The first time i saw MOTO they were playing in a Chicago record store on some Independence Day or another, and, after making my way to the merch zone, i was absolutely gobsmacked by what i saw: Dozens and dozens—for all i knew, hundreds and hundreds—of different MOTO CD-R’s for sale. A fucking ocean of hand-lettered song-titles, crudely scrawled illustrations, and slimline jewel cases. MOTO songs, twenty at a crack, as far as the eye could see, in what might as well have been an infinite recursion. I was paralyzed. I didn’t know where to start. I didn’t know what to buy first. My brain shut down; i wound up not buying anything and spending all my money on Old Style® at Wrigley Field. Paul Caporino has written and recorded a fuck-ton of songs. A FUCKING FUCK-TON! I’d say the guy is legitimately up there with über-prolific street crazies like Daniel Johnston or Wesley Willis in terms of sheer volume of output, and the appellation of “the punk rock Guided By Voices” isn’t that far from the mark. This particular album is a re-issue of a twenty-song 1986 cassette, and is a stone hoot from start to finish. In addition to supplying the well-known “Dick about It” and “Month of Sundays,” “Bolt!” also houses a spate of equally mind-blowingly offbeat punky-poppy obscurities, like “Catholic World” “Destroy the Earth” “Killer Shrews” “Sickle Cell Express” and “Buckingham.” “Sickle Cell Express” is particularly amazing, in that if you woulda blindfolded me and asked me what year in which i imagined that song to be recorded, i would’ve said “1967, and probably on one of those ‘Boulders’ records!”, at least until it got to the part about Frank Sinatra shaving off his pubic hair. If you would have perpetrated the same schtick with “Buckingham,” i would have said “1971,” and, absent any references to the Chairman of the Board’s manscaping, would never have been the wiser. CONSUMERS!!! PARALYZE NO FURTHER!!! IF YOU ONLY BUY THIRTY MOTO RECORDS THIS MONTH, MAKE THIS ONE OF THEM!!! BEST SONG: “Sickle Cell Express” BEST SONG TITLE: “Walk Don’t Walk” FANTASTIC AMAZING TRIVIA FACT: The album cover looks like the Jolt® logo, but the original cassette cover looks more like the Flash’s logo. Where’s Sheldon Cooper when ya need him? –norb (Rerun)


M.O.T.O.:
E Pluribus Moto: LP
Another old MOTO cassette reissued, this one from 1993. While I’m sure the original version of “It Tastes Just Like a Milkshake” ((as recently exhumed by the ever-graceful Nobunny)) will have all the kids pantin’, as will miscellaneous MOTO gems from all values of the Perversion Spectrum—from pure ((“I’m On Your Side I’m On It”)) to light ((“Straighten It Out”)) to heavy ((“Milkshake”)) to flat-out filthy ((“I Wanna Stick Myself” “Cancer In My Dick”))—on the whole, the very drum machiney sounding drum machine and the extended interludes of indulgent goofing off towards the end make this album less of a must-have than its spiritual sibling, “Bolt!” If anyone’s ever gotten laid whilst “Reading The Book Of My Life By The Light Of Your Love” was playing, I’d like to hear about it. BEST SONG: “It Tastes Just Like a Milkshake” BEST SONG TITLE: “Reading The Book Of My Life By The Light Of Your Love” FANTASTIC AMAZING TRIVIA FACT: Comes with a fancy embossed gold foil “19th Anniversary” sticker on the front, which i find uproarious for some reason. –norb (Rerun)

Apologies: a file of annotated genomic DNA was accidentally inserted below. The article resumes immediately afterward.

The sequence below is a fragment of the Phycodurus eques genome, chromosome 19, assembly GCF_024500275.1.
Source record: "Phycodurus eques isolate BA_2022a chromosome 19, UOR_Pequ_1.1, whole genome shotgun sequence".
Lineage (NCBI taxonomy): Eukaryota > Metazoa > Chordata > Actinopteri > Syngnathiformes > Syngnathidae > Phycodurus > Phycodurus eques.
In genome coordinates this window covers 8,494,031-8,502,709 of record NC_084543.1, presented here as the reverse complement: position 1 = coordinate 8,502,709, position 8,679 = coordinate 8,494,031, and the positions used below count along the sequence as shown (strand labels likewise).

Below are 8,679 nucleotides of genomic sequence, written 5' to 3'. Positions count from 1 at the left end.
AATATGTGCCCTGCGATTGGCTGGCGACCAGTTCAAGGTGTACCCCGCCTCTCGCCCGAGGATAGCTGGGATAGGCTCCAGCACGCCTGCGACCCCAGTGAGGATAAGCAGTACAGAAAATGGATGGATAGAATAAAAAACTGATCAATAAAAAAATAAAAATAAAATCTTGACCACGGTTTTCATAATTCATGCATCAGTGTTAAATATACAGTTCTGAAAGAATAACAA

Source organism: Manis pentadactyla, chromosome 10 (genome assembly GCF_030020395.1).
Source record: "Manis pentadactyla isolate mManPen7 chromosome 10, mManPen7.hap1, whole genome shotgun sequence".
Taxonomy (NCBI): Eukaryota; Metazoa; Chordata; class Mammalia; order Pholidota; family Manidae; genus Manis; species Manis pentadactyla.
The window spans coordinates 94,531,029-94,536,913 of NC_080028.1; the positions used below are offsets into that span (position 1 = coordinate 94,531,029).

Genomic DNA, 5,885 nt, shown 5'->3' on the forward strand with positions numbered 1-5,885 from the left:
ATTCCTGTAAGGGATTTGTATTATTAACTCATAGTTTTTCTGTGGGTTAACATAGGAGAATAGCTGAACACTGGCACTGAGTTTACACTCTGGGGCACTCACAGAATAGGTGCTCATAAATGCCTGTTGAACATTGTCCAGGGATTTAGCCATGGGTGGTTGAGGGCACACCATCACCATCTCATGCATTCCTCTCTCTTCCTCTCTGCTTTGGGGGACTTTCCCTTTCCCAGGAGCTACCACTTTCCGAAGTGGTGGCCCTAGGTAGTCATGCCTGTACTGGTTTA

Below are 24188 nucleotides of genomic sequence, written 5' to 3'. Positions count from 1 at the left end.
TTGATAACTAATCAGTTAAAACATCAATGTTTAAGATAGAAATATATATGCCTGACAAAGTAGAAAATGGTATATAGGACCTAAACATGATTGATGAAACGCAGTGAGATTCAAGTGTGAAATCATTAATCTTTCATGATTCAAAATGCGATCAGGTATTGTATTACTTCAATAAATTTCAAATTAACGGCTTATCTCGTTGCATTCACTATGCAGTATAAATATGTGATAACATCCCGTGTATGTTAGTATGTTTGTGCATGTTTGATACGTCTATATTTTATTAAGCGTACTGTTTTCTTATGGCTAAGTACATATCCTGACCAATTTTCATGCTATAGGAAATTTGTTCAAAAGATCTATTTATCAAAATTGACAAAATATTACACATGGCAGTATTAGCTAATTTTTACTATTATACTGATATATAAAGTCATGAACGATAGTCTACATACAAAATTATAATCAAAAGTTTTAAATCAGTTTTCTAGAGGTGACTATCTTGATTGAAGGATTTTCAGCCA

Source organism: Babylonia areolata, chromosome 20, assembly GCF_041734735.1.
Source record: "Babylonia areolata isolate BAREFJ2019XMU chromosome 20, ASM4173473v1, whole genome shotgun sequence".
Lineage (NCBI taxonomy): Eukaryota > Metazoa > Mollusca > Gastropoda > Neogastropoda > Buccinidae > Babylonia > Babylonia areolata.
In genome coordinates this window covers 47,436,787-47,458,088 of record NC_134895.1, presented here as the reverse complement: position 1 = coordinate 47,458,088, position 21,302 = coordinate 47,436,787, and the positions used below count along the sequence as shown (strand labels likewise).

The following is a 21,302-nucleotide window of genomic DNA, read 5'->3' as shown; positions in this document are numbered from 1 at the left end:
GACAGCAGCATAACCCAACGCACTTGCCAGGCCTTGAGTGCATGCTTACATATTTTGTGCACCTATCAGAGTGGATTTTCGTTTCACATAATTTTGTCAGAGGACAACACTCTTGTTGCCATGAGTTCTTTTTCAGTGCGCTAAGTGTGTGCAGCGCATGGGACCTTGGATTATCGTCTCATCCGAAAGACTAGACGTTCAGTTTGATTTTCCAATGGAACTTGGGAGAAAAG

M.O.T.O.:
Golden Quarter Hour of MOTO: 7” EP
The low-rent genius and Crusher-like good looks of Paul Caporino returns for eight songs recorded on four tracks pressed onto seven inches of vinyl, which is 1.143 songs per inch, 0.875 inches per song, and 0.571 tracks per inch per song. To keep things streamlined, Mr. Caporino has eliminated some of the clutter of past recordings, including backing musicians, recording studios, and verses, delivering his clever and hopelessly catchy bits directly into the listener’s nervous system with a modicum of fillers and buffering agents. Song subjects include the usual fare: Rock ((“Rock Rock Rock Rock Rock Rock Rock the Nation” “Dial M for Rock”)), pussy ((“Tight Feline Vegetation”)), and the great unknowable ((“AC7YIAR”)). “Suck on this lump of coal and make me a diamond?”Balderdash! This diamond comes pre-sucked! BEST SONG: “Rock Rock Rock Rock Rock Rock Rock the Nation” BEST SONG TITLE: Yeah, you guessed it: “Rock Rock Rock Rock Rock Rock Rock the Nation” FANTASTIC AMAZING TRIVIA FACT: Rise up in dismay, this record clocks in at barely fourteen minutes!!! –norb (Rerun / Blast Of Silence, rerunrecordsSTL.com)


M.O.T.O.:
Shitty Kids: 7” EP
I saw M.O.T.O. perform to a rather empty bar last summer, which baffled me as Paul Caporino’s extensive catalog only has a couple of stinkers. But then I started thinking about how I won’t touch certain bands because of the size of their catalog and the intimidation factor of not knowing where to start. So, if you are wondering where to start with M.O.T.O., the truth is probably anywhere will be just fine. Now that that’s been settled, Mr. Caporino presents three new M.O.T.O. songs on this one, and, per usual, they are damn fine. The opener and eponymous track displays more of Paul’s punk tendencies, while the other two songs demonstrate his signature take on older rock, like Del Shannon. All three are recorded cleanly, and some better with each listen. If ya like M.O.T.O., then there ain’t no reason not to grab this. The only question that remains is, are the crude, no-fi recordings as gone from M.O.T.O.’s repertoire as the black pigment from Paul’s hair?  –Vincent Battilana (Secret Mission, secretmissionrecords.com)